On this day in 1918 Spiro Theodore Agnew was born in Baltimore County, Maryland.
He was the son of Greek immigrants whose original name was Anagnostopoulos. He liked to be called Ted. His law school education was interrupted by service in the Tenth Armored Division during World War II. He saw combat in France and Germany.
Spiro Agnew was a suburban Baltimore lawyer, and a Democrat until 1947, when he became a Republican. From a background in county politics, he was elected Maryland’s governor in 1966.
In those days Agnew was considered moderate-to-liberal, with a strong record on civil rights and support from the African-American community. That soured after the killing of Martin Luther King, Jr. in 1968. Governor Agnew’s response to the rioting that broke out in Baltimore tarnished his record and lost him support from community leaders.
As vice president to Richard Nixon, Agnew was mostly known for his regular attacks on the media and anti-war protesters. Nobody thought of him as a liberal any more.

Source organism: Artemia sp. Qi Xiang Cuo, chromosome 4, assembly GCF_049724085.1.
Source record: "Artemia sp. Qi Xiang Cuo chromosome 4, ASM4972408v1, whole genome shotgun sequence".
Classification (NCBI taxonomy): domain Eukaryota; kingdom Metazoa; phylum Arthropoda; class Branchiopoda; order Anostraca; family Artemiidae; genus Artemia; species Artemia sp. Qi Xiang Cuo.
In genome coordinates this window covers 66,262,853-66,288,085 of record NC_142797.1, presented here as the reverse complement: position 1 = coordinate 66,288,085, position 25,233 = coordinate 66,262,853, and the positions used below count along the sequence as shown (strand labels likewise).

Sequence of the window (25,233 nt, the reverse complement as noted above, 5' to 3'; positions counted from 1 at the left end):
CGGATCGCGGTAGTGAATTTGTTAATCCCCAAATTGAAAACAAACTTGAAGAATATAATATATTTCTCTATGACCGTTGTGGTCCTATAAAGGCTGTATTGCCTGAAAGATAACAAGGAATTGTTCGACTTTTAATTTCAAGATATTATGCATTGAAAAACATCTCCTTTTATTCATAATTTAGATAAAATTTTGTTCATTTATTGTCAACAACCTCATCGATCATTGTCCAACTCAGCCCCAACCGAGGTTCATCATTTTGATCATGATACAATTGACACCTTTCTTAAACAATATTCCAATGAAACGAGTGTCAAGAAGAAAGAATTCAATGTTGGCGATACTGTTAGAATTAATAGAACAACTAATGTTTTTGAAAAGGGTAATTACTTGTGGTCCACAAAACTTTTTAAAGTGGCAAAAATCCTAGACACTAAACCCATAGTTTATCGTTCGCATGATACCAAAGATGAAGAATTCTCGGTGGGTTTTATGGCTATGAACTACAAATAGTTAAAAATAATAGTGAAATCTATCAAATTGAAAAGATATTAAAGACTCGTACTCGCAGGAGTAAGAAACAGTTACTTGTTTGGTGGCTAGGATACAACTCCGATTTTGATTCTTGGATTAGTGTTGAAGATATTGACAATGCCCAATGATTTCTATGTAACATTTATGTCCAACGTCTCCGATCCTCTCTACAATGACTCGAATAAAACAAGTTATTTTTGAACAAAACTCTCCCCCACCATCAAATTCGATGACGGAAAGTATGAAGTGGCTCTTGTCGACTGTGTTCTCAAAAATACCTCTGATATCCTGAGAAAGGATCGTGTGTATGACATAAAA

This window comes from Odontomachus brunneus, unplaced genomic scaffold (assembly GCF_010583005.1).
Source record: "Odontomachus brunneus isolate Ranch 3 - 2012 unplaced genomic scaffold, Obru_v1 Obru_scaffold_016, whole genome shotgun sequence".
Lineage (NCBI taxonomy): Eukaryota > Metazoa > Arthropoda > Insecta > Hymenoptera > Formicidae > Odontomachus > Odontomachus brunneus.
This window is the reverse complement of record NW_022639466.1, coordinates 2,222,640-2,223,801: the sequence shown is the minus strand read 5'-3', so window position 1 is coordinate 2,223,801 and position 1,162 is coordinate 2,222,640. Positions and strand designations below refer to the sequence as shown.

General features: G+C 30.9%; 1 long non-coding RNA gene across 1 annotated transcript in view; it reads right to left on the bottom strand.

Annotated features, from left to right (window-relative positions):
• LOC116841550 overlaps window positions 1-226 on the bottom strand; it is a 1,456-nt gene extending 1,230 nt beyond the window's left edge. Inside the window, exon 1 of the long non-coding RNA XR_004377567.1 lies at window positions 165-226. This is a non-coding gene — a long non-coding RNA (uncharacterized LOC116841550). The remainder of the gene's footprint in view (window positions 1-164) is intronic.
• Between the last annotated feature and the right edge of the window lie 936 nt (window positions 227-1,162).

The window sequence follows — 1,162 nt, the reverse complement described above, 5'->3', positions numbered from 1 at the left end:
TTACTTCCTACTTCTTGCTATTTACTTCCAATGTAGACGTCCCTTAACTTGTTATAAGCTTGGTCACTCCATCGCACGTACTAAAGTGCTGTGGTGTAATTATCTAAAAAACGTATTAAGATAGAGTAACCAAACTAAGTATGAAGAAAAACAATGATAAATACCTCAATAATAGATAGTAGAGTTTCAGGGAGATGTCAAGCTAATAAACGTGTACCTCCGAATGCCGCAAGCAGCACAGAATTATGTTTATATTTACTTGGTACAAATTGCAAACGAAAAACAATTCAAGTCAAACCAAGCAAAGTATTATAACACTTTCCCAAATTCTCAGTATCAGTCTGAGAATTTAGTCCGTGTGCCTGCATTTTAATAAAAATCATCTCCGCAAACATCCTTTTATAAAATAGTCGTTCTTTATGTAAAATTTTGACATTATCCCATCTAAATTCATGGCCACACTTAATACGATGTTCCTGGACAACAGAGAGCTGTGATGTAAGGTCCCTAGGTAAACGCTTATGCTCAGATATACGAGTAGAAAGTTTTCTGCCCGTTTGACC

And he missed out on all the Watergate action. Instead, Agnew was investigated for taking bribes from contractors while he was a county executive and governor in Maryland. Oops! Agnew resigned the vice presidency and cut a deal with prosecutors.
A few years later, he published a novel of international intrigue, The Canfield Decision. The central character is Vice President of the United States Porter Canfield. They say you should write what you know.
After President Nixon died in 1994, Spiro Agnew revealed that he’d not spoken to Nixon since leaving office in 1973.
Spiro Agnew died in 1996.
(Photo of Governor Agnew and his wife, Judy, from the Marion Edwin Warren Photograph Collection and the Maryland State Archives)